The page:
Just days after Britain's vote to leave the EU, the bloc was rocked by the news that commission ex-president, Jose Manuel Barroso, had landed a top job with Goldman Sachs.

Ombudsman asks for more details on Barroso case

Emily O'Reilly has asked the EU Commission to say what former commissioners should be allowed to do after they leave office and explain why it took no decision over its former president's controversial new job.

Former EU commissioner gets slap on the wrist

Neelie Kroes, a commission member from 2004 to 2014, received a "reprimand" fro failing to declare off-shore company and income while receiving an EU allowance.

Zahradil 'conflict of interest' probe may flounder

The European Parliament's internal body, designed to sanction MEPs for conflicts of interests, has failed to deliver any meaningful verdicts. Some are hoping a future proposal for a new independent ethics body will help hold MEPs accountable.

Exclusive

Zahradil 'conflict of interest' over EU-Vietnam trade deal

Right-wing Czech MEP Jan Zahradil is leading European Parliament negotiations on a trade deal with Vietnam. As rapporteur, he is supposed to be neutral but has neglected to declare his involvement in a group with ties to the Communist party.

News in Brief

  1. UK exit poll gives Johnson majority of 86
  2. Orban: 'financial guarantees' to reach climate neutrality
  3. Merkel hopes EU leaders agree 2050 climate-neutrality
  4. Czech PM: nuclear energy needed for climate neutrality
  5. Hungary: Climate target is burden, EU should help
  6. Malta PM urged to step down ahead of EU summit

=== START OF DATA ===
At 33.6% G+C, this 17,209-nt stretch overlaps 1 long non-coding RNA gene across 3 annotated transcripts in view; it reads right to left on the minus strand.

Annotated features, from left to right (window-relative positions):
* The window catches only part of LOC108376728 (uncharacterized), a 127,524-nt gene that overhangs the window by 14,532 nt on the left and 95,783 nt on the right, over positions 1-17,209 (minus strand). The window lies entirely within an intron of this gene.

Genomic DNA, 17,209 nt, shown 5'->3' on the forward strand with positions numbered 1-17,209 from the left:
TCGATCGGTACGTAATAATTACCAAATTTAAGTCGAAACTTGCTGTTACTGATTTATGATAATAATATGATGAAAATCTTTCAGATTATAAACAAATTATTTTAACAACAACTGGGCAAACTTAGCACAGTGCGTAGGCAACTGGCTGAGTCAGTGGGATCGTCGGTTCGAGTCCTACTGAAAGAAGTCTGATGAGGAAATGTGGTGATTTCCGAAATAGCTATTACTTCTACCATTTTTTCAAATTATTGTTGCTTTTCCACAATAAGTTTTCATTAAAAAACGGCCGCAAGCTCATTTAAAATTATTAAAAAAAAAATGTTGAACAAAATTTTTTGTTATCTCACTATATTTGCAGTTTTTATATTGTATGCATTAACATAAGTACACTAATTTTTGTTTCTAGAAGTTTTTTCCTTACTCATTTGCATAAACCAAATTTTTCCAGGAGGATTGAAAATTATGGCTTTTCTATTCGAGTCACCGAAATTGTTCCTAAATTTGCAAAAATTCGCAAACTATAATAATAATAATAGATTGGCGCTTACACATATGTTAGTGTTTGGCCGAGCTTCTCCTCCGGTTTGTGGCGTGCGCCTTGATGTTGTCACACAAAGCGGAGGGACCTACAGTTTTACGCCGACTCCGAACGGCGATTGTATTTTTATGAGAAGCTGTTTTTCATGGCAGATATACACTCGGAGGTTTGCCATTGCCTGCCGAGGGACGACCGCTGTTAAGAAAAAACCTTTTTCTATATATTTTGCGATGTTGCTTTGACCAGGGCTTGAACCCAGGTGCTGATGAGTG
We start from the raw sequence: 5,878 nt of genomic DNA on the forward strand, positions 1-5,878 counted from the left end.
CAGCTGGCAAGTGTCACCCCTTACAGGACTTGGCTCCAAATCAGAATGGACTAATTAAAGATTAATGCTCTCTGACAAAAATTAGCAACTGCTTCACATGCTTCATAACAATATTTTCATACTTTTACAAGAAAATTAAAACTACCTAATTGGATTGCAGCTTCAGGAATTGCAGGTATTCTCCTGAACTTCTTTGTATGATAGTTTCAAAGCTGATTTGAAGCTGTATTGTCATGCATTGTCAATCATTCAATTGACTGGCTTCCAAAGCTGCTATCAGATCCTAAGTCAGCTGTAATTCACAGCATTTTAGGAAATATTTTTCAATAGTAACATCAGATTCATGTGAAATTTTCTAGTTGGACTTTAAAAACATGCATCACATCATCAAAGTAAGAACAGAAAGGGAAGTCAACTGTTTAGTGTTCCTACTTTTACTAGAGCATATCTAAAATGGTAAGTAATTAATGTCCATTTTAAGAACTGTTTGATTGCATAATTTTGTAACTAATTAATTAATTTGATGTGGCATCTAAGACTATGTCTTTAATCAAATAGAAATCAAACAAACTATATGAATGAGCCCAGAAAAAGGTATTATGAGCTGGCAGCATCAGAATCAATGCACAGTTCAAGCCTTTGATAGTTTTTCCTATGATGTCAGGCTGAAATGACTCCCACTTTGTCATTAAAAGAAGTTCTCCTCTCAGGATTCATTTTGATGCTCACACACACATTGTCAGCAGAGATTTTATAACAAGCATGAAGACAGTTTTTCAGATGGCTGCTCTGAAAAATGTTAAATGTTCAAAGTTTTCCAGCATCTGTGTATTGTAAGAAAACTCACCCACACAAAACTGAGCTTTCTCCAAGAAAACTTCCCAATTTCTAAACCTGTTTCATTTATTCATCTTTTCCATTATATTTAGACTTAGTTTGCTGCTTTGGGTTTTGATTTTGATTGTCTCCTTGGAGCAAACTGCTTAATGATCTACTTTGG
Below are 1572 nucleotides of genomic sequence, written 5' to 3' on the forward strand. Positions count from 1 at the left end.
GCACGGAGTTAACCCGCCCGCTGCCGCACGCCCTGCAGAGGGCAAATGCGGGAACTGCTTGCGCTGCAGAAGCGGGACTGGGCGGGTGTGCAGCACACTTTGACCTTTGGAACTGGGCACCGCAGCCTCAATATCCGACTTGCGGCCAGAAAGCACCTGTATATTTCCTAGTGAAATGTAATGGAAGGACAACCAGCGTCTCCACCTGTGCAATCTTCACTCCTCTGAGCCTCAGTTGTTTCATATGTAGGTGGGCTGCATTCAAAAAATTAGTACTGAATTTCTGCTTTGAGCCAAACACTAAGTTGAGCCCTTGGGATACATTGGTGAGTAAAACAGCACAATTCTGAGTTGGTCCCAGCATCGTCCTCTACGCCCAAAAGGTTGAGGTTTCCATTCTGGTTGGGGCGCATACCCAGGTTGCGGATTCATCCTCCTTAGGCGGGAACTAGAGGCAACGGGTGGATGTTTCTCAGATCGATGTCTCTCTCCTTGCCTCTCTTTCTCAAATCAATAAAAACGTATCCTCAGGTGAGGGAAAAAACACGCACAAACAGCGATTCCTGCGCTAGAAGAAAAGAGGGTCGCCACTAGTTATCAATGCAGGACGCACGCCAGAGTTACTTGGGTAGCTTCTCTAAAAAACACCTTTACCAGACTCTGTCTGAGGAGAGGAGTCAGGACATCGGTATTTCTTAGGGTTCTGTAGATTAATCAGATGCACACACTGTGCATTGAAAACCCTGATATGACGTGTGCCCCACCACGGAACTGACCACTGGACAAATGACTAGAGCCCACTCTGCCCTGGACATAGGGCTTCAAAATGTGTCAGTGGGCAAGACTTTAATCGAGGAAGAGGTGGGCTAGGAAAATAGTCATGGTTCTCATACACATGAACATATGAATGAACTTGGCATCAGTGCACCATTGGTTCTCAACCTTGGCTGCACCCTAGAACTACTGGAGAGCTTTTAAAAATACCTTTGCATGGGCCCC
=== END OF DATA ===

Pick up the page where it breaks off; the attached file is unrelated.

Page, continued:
7. France rolls out new pension scheme amid protests
  8. Germany accused of aiding war crimes in Yemen

This is the (finally) approved European Commission

MEPs gave the green light to the entire new European Commission during the plenary session in Strasbourg - but with the abstention of the Greens and a rejection by the leftist group GUE/NGL.

Magazine

Welcome to the EU engine room

Welcome to the EU engine room: the European Parliament (EP's) 22 committees, which churn out hundreds of new laws and non-binding reports each year and which keep an eye on other European institutions.

Stakeholders' Highlights

  1. Nordic Council of Ministers40 years of experience have proven its point: Sustainable financing actually works
  2. Nordic Council of MinistersNordic and Baltic ministers paving the way for 5G in the region
  3. Nordic Council of MinistersEarmarked paternity leave – an effective way to change norms
  4. Nordic Council of MinistersNordic Climate Action Weeks in December
  5. UNESDAUNESDA welcomes Nicholas Hodac as new Director General
  6. Nordic Council of MinistersBrussels welcomes Nordic culture

Latest News

  1. Leaders agree 2050 climate neutrality - without Poland
  2. EU leaders cagey on 'Future of Europe' conference
  3. Pressure mounts to grill Malta's Muscat at EU summit
  4. Revealed: little evidence to justify internal border checks
  5. Europe needs to make mind up on relations with Africa
  6. Leaders face crucial EU summit for climate action
  7. Leaders to battle on climate target and money at summit
  8. Von der Leyen: 'Green Deal is our man-on-moon moment'

Stakeholders' Highlights

  1. UNESDAUNESDA appoints Nicholas Hodac as Director General
  2. UNESDASoft drinks industry co-signs Circular Plastics Alliance Declaration
  3. FEANIEngineers Europe Advisory Group: Building the engineers of the future
  4. Nordic Council of MinistersNew programme studies infectious diseases and antibiotic resistance
  5. UNESDAUNESDA reduces added sugars 11.9% between 2015-2017
  6. International Partnership for Human RightsEU-Uzbekistan Human Rights Dialogue: EU to raise key fundamental rights issues

Join EUobserver

Support quality EU news

Join us